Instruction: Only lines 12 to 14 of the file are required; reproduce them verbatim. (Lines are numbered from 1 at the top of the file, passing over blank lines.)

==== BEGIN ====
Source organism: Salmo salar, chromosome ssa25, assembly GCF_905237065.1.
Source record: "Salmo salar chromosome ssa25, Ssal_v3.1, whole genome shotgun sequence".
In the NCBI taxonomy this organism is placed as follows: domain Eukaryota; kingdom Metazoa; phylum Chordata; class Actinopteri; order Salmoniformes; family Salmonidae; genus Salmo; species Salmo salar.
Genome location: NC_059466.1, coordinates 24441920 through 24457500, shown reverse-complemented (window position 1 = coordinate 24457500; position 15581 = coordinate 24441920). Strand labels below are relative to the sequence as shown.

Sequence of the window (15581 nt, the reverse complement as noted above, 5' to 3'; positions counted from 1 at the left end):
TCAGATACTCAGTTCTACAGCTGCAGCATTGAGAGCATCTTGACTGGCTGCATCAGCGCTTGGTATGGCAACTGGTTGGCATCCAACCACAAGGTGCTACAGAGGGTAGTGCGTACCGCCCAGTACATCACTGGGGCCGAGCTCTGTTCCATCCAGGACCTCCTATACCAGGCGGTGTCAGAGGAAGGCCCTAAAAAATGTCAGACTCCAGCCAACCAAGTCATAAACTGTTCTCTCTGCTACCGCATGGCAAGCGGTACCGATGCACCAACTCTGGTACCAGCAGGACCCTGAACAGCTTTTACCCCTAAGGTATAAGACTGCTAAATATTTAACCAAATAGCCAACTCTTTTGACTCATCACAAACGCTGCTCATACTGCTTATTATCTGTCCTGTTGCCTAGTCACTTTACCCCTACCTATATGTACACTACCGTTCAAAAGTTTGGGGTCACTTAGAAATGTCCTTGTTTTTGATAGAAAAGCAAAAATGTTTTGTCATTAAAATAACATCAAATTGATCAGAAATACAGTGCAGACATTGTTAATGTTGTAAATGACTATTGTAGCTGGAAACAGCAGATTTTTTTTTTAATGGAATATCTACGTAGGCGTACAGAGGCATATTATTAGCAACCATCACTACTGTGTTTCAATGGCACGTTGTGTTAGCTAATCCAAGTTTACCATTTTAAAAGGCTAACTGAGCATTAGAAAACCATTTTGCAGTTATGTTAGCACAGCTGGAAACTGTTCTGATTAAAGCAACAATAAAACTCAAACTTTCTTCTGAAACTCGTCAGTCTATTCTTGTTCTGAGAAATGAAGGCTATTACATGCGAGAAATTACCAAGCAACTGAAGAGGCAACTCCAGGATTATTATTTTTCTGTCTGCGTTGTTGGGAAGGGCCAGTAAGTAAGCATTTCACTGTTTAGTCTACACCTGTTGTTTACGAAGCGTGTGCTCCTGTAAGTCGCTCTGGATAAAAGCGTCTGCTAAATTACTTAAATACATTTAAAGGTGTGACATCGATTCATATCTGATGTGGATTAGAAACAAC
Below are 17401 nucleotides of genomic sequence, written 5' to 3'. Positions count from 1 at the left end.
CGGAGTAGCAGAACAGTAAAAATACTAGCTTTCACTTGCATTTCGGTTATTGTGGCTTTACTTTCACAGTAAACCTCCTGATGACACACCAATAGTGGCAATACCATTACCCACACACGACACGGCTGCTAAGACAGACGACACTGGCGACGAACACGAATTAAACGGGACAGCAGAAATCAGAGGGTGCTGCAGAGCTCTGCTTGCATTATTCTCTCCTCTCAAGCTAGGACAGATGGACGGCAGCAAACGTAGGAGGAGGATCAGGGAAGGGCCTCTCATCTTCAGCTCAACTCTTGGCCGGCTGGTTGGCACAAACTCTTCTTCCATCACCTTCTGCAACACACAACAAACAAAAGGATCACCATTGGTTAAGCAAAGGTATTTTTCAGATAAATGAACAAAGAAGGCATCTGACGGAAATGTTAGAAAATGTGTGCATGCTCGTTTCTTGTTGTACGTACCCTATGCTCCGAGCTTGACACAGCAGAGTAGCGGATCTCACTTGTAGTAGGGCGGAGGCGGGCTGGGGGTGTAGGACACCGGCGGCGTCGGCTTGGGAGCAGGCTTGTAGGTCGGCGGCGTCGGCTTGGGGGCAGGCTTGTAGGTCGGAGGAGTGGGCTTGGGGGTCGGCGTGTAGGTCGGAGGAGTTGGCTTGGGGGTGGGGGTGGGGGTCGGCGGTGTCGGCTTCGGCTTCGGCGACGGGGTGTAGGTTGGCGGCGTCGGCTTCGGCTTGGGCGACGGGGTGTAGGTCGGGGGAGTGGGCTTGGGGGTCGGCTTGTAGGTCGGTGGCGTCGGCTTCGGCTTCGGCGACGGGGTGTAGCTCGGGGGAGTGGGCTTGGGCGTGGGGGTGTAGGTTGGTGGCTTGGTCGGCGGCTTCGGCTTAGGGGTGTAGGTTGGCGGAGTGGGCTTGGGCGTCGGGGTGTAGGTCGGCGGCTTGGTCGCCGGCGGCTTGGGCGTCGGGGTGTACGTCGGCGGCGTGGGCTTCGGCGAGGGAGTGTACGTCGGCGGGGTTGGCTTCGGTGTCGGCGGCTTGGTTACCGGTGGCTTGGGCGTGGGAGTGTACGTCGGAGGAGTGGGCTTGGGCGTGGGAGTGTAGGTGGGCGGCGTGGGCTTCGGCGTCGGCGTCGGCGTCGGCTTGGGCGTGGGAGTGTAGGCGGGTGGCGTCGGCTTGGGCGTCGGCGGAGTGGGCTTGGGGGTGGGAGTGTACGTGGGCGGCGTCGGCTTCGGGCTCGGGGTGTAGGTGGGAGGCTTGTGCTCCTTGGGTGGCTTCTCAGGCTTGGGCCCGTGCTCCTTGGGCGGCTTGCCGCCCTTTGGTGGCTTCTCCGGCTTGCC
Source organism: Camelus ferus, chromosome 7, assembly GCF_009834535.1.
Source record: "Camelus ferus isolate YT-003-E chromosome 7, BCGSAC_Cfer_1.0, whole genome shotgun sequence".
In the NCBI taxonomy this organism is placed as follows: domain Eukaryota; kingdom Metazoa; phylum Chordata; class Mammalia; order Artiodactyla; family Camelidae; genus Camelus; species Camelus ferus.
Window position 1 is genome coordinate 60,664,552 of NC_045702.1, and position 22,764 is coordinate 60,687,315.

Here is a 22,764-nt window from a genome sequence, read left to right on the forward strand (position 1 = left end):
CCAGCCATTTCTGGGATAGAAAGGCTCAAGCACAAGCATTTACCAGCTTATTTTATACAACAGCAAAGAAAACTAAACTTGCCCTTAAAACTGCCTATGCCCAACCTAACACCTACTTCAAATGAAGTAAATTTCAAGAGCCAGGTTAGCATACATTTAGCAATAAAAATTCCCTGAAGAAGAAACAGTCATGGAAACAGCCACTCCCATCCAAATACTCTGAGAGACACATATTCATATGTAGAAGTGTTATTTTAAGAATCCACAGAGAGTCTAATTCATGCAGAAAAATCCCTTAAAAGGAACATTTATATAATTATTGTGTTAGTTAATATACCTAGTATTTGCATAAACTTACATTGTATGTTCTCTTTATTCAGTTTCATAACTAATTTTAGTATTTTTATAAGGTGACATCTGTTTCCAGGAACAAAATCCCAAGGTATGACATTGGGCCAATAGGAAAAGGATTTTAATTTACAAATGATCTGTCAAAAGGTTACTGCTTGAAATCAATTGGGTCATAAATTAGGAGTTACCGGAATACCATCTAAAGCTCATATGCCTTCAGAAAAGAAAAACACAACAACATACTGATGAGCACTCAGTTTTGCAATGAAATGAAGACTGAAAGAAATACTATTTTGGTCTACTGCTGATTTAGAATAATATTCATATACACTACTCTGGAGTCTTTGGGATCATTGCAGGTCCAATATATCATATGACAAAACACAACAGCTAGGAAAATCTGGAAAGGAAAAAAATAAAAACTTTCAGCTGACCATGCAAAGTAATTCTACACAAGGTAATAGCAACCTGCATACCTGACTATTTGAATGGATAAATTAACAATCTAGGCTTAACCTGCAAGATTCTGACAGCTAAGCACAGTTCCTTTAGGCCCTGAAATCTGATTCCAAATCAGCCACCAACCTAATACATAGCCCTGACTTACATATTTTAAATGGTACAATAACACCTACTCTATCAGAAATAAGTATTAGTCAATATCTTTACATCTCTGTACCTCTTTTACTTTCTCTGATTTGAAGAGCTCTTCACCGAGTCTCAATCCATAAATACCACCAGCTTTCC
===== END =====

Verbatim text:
Window position 1 is genome coordinate 60,664,552 of NC_045702.1, and position 22,764 is coordinate 60,687,315.

Here is a 22,764-nt window from a genome sequence, read left to right on the forward strand (position 1 = left end):
CCAGCCATTTCTGGGATAGAAAGGCTCAAGCACAAGCATTTACCAGCTTATTTTATACAACAGCAAAGAAAACTAAACTTGCCCTTAAAACTGCCTATGCCCAACCTAACACCTACTTCAAATGAAGTAAATTTCAAGAGCCAGGTTAGCATACATTTAGCAATAAAAATTCCCTGAAGAAGAAACAGTCATGGAAACAGCCACTCCCATCCAAATACTCTGAGAGACACATATTCATATGTAGAAGTGTTATTTTAAGAATCCACAGAGAGTCTAATTCATGCAGAAAAATCCCTTAAAAGGAACATTTATATAATTATTGTGTTAGTTAATATACCTAGTATTTGCATAAACTTACATTGTATGTTCTCTTTATTCAGTTTCATAACTAATTTTAGTATTTTTATAAGGTGACATCTGTTTCCAGGAACAAAATCCCAAGGTATGACATTGGGCCAATAGGAAAAGGATTTTAATTTACAAATGATCTGTCAAAAGGTTACTGCTTGAAATCAATTGGGTCATAAATTAGGAGTTACCGGAATACCATCTAAAGCTCATATGCCTTCAGAAAAGAAAAACACAACAACATACTGATGAGCACTCAGTTTTGCAATGAAATGAAGACTGAAAGAAATACTATTTTGGTCTACTGCTGATTTAGAATAATATTCATATACACTACTCTGGAGTCTTTGGGATCATTGCAGGTCCAATATATCATATGACAAAACACAACAGCTAGGAAAATCTGGAAAGGAAAAAAATAAAAACTTTCAGCTGACCATGCAAAGTAATTCTACACAAGGTAATAGCAACCTGCATACCTGACTATTTGAATGGATAAATTAACAATCTAGGCTTAACCTGCAAGATTCTGACAGCTAAGCACAGTTCCTTTAGGCCCTGAAATCTGATTCCAAATCAGCCACCAACCTAATACATAGCCCTGACTTACATATTTTAAATGGTACAATAACACCTACTCTATCAGAAATAAGTATTAGTCAATATCTTTACATCTCTGTACCTCTTTTACTTTCTCTGATTTGAAGAGCTCTTCACCGAGTCTCAATCCATAAATACCACCAGCTTTCC